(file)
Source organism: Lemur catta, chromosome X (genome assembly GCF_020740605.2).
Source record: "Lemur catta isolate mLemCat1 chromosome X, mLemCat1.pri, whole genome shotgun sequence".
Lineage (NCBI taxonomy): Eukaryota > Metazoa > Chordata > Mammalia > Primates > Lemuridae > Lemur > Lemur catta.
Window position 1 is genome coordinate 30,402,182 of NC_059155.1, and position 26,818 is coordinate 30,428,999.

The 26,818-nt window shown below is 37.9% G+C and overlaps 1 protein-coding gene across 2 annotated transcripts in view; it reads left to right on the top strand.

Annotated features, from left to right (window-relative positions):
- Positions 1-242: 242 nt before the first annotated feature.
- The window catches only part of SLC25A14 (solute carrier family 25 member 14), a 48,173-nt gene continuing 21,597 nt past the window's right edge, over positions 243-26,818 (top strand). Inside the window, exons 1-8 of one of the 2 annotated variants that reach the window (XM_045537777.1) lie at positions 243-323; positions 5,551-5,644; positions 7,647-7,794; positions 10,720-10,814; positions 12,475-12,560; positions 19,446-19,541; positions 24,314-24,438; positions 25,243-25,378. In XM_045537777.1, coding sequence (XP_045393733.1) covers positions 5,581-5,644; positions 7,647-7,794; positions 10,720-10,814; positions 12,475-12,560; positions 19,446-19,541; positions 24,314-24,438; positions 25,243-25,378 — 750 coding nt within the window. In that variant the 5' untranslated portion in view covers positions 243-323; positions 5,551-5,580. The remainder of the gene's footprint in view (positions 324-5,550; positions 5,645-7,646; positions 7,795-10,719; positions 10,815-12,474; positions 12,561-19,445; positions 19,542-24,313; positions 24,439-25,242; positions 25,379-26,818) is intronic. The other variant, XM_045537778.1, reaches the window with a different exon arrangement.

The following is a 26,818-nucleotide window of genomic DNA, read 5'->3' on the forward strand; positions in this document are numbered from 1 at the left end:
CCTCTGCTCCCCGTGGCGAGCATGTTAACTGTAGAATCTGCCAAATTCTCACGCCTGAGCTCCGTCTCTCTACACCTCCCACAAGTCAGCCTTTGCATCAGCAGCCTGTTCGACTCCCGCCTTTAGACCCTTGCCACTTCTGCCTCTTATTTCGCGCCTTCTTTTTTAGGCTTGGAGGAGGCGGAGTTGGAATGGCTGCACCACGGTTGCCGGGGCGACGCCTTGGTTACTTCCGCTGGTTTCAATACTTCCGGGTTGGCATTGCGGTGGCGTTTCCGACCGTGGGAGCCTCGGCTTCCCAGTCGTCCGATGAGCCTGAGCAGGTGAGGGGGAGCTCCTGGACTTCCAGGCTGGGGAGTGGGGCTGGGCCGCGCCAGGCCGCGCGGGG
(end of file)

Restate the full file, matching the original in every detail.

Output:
Source organism: Lemur catta, chromosome X (genome assembly GCF_020740605.2).
Source record: "Lemur catta isolate mLemCat1 chromosome X, mLemCat1.pri, whole genome shotgun sequence".
Lineage (NCBI taxonomy): Eukaryota > Metazoa > Chordata > Mammalia > Primates > Lemuridae > Lemur > Lemur catta.
Window position 1 is genome coordinate 30,402,182 of NC_059155.1, and position 26,818 is coordinate 30,428,999.

The 26,818-nt window shown below is 37.9% G+C and overlaps 1 protein-coding gene across 2 annotated transcripts in view; it reads left to right on the top strand.

Annotated features, from left to right (window-relative positions):
- Positions 1-242: 242 nt before the first annotated feature.
- The window catches only part of SLC25A14 (solute carrier family 25 member 14), a 48,173-nt gene continuing 21,597 nt past the window's right edge, over positions 243-26,818 (top strand). Inside the window, exons 1-8 of one of the 2 annotated variants that reach the window (XM_045537777.1) lie at positions 243-323; positions 5,551-5,644; positions 7,647-7,794; positions 10,720-10,814; positions 12,475-12,560; positions 19,446-19,541; positions 24,314-24,438; positions 25,243-25,378. In XM_045537777.1, coding sequence (XP_045393733.1) covers positions 5,581-5,644; positions 7,647-7,794; positions 10,720-10,814; positions 12,475-12,560; positions 19,446-19,541; positions 24,314-24,438; positions 25,243-25,378 — 750 coding nt within the window. In that variant the 5' untranslated portion in view covers positions 243-323; positions 5,551-5,580. The remainder of the gene's footprint in view (positions 324-5,550; positions 5,645-7,646; positions 7,795-10,719; positions 10,815-12,474; positions 12,561-19,445; positions 19,542-24,313; positions 24,439-25,242; positions 25,379-26,818) is intronic. The other variant, XM_045537778.1, reaches the window with a different exon arrangement.

The following is a 26,818-nucleotide window of genomic DNA, read 5'->3' on the forward strand; positions in this document are numbered from 1 at the left end:
CCTCTGCTCCCCGTGGCGAGCATGTTAACTGTAGAATCTGCCAAATTCTCACGCCTGAGCTCCGTCTCTCTACACCTCCCACAAGTCAGCCTTTGCATCAGCAGCCTGTTCGACTCCCGCCTTTAGACCCTTGCCACTTCTGCCTCTTATTTCGCGCCTTCTTTTTTAGGCTTGGAGGAGGCGGAGTTGGAATGGCTGCACCACGGTTGCCGGGGCGACGCCTTGGTTACTTCCGCTGGTTTCAATACTTCCGGGTTGGCATTGCGGTGGCGTTTCCGACCGTGGGAGCCTCGGCTTCCCAGTCGTCCGATGAGCCTGAGCAGGTGAGGGGGAGCTCCTGGACTTCCAGGCTGGGGAGTGGGGCTGGGCCGCGCCAGGCCGCGCGGGG